Showing posts from April, 2012

LTMT Part 2: Monads

In part 1 of this tutorial we talked about types and kinds. Knowledge of kinds will help to orient yourself in today's discussion of monads. What is a monad? When you type "monad" into Hayoo the first result takes you to the documentation for the type class Monad. If you don't already have a basic familiarity with type classes, you can think of a type class as roughly equivalent to a Java interface. A type class defines a set of functions involving a certain data type. When a data type defines all the functions required by the type class, we say that it is an instance of that type class. When a type Foo is an instance of the Monad type class, you'll commonly hear people say "Foo is a monad". Here is a version of the Monad type class. class Monad m where return :: a -> m a (=<<) :: (a -> m b) -> m a -> m b (Note: If you're the untrusting type and looked up the real definition to verify that mine is accurate, you'll fin

The Less Travelled Monad Tutorial: Understanding Kinds

This is part 1 of a monad tutorial (but as we will see, it's more than your average monad tutorial). If you already have a strong grasp of types, kinds, monads, and monad transformers, and type signatures like newtype RST r s m a = RST { runRST :: r -> s -> m (a, s) } don't make your eyes glaze over, then reading this won't change your life. If you don't, then maybe it will. More seriously, when I was learning Haskell I got the impression that some topics were "more advanced" and should wait until later. Now, a few years in, I feel that understanding some of these topics earlier would have significantly sped up the learning process for me. If there are other people out there whose brains work somewhat like mine, then maybe they will be able to benefit from this tutorial. I can't say that everything I say here will be new, but I haven't seen these concepts organized in this way before. This tutorial is not for absolute beginners. It assumes a b

Four Tips for New Haskell Programmers

The Haskell programming language is widely considered to have a fairly steep learning curve--at least compared with mainstream languages.  In my experience with Haskell and specifically helping newcomers I've noticed a few common issues that seem to come up again and again.  Some of these issues might be more avoidable if the Haskell community did a better job communicating them.  Four points I have noticed are: Read Haddock API docs Pay attention to type class instances Learn about kinds Learn monad transformers Read Haddock API Docs I mention this point at the risk of stating the obvious.  If you are going to become a proficient Haskell programmer, it's absolutely essential that you get used to reading the API docs for the packages you use.  I often hear newcomers ask for tutorials demonstrating how to use packages.  Our community would definitely be better off with tutorials for every package, but it would also be better if newcomers would pay more atten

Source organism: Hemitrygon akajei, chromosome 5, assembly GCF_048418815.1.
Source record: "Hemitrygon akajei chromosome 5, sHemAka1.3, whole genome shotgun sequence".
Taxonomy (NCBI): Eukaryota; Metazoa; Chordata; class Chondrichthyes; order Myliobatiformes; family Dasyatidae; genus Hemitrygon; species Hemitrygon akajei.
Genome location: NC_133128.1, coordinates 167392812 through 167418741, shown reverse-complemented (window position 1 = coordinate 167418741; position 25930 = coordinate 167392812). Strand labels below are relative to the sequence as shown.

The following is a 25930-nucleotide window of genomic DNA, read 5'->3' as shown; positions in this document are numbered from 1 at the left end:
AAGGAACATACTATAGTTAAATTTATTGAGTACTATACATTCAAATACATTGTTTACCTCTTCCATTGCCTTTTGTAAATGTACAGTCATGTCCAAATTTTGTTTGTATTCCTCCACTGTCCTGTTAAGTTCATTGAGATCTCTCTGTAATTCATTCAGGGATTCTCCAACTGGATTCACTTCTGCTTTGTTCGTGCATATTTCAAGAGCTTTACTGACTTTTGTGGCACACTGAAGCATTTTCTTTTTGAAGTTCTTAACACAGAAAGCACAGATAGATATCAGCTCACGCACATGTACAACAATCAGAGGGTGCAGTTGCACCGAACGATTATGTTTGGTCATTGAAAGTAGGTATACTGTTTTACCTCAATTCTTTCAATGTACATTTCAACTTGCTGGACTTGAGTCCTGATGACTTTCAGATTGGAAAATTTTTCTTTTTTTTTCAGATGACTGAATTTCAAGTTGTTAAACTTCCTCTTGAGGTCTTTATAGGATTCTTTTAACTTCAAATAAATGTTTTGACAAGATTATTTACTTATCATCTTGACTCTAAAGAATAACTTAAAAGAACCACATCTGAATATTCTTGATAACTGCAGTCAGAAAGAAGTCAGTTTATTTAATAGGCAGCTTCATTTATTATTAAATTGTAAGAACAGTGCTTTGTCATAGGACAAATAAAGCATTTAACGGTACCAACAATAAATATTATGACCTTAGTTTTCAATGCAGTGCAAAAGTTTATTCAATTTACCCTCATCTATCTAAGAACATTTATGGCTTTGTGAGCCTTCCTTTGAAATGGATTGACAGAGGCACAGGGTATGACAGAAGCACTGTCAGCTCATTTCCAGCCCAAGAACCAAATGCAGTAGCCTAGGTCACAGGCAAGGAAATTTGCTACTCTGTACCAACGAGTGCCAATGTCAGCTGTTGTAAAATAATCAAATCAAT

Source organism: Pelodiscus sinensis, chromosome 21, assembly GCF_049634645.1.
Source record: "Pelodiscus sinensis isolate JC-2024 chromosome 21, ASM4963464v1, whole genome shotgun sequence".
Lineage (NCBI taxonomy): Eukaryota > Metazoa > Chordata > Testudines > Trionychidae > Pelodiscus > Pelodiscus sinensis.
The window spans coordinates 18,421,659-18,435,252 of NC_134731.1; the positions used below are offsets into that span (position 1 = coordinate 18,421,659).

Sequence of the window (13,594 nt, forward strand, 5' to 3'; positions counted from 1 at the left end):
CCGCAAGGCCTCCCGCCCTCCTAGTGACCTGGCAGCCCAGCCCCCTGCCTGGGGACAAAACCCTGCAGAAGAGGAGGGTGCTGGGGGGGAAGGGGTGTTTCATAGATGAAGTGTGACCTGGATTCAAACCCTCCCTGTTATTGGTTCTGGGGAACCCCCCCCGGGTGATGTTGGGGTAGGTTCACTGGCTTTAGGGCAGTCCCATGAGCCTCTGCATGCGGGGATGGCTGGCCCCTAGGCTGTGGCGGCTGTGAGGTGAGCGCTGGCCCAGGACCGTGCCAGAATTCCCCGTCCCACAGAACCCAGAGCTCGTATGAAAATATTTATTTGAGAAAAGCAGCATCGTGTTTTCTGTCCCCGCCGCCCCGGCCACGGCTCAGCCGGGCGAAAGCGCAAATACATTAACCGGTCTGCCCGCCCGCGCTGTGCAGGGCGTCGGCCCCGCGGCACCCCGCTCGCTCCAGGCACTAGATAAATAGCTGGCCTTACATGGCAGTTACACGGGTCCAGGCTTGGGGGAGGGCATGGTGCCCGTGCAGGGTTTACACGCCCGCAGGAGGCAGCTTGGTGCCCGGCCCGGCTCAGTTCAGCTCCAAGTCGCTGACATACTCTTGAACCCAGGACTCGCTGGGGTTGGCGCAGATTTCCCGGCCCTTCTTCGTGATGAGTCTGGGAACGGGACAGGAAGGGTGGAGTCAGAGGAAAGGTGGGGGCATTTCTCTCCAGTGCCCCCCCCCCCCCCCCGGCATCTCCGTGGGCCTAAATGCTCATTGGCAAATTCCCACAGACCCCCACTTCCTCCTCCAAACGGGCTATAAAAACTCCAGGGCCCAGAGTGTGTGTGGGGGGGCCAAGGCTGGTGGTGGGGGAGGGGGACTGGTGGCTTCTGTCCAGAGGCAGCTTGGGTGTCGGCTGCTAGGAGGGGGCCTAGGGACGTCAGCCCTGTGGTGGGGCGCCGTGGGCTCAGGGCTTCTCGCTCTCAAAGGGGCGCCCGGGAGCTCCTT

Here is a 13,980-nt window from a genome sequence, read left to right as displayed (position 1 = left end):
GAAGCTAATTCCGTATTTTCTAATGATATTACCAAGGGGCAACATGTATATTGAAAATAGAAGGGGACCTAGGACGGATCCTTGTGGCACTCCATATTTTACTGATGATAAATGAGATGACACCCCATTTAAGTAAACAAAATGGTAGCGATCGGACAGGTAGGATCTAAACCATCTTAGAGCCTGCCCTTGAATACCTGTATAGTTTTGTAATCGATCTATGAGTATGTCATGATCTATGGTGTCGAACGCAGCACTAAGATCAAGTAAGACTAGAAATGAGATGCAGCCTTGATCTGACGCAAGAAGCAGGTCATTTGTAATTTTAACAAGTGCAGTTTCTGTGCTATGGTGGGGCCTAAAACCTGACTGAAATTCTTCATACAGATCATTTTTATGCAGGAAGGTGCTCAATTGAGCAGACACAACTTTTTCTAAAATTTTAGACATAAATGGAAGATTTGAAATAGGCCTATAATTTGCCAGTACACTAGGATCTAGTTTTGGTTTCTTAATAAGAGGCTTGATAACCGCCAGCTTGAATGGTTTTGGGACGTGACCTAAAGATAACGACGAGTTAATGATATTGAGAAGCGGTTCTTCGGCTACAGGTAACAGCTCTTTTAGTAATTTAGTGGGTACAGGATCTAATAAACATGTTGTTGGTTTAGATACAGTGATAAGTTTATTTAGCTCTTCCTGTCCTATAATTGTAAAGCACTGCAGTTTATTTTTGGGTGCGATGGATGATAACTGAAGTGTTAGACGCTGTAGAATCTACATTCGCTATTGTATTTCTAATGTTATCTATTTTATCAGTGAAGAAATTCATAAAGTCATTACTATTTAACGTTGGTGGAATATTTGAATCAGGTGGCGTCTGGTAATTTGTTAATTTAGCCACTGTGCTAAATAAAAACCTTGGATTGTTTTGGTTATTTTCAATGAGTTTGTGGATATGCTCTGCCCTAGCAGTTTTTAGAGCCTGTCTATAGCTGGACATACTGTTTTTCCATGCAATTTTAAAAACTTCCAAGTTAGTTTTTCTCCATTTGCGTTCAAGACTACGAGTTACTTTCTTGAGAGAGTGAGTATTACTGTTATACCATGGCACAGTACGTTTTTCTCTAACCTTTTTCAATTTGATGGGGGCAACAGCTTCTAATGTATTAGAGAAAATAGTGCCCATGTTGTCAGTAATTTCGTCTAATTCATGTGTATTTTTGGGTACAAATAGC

A Hopefully Fair and Useful Comparison of Haskell Web Frameworks

Recently there has been a lot of discussion and questions about the differences between the big three Haskell web frameworks: Happstack, Yesod, and Snap. Different pieces of the answer have been discussed in a number of places. In this post, I'd like to try to give a more complete comparison. Hopefully it will be relatively unbiased, but without being so watered down that it is useless. I've succeeded if you can't tell which framework I'm a major contributor to based solely on the text of this post. Happstack First, up is Happstack , the oldest of the three with original commit history as early as February, 2005. Happstack used to be called HAppS . It was primarily composed of a web server based on lazy IO, a fairly radical (for the time) in-memory persistence approach for storing and versioning native Haskell data types, and a library called IxSet for making it easier to use this state system with relational data access patterns. I've heard a number of pe